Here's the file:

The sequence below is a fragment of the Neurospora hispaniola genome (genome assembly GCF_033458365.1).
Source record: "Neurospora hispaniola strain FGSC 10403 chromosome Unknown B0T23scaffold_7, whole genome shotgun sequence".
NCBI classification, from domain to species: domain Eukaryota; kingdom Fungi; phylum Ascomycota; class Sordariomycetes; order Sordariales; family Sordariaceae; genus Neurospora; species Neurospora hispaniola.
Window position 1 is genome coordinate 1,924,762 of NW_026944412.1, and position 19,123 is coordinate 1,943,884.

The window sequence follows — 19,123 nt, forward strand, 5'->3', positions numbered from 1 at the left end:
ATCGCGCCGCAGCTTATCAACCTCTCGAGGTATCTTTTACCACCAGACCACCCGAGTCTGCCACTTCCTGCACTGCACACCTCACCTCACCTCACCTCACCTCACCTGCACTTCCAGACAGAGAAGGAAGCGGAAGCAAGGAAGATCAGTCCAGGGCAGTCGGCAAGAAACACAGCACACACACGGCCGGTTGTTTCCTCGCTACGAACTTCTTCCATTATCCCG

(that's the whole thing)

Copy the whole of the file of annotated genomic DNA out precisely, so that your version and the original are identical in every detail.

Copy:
The sequence below is a fragment of the Neurospora hispaniola genome (genome assembly GCF_033458365.1).
Source record: "Neurospora hispaniola strain FGSC 10403 chromosome Unknown B0T23scaffold_7, whole genome shotgun sequence".
NCBI classification, from domain to species: domain Eukaryota; kingdom Fungi; phylum Ascomycota; class Sordariomycetes; order Sordariales; family Sordariaceae; genus Neurospora; species Neurospora hispaniola.
Window position 1 is genome coordinate 1,924,762 of NW_026944412.1, and position 19,123 is coordinate 1,943,884.

The window sequence follows — 19,123 nt, forward strand, 5'->3', positions numbered from 1 at the left end:
ATCGCGCCGCAGCTTATCAACCTCTCGAGGTATCTTTTACCACCAGACCACCCGAGTCTGCCACTTCCTGCACTGCACACCTCACCTCACCTCACCTCACCTCACCTGCACTTCCAGACAGAGAAGGAAGCGGAAGCAAGGAAGATCAGTCCAGGGCAGTCGGCAAGAAACACAGCACACACACGGCCGGTTGTTTCCTCGCTACGAACTTCTTCCATTATCCCG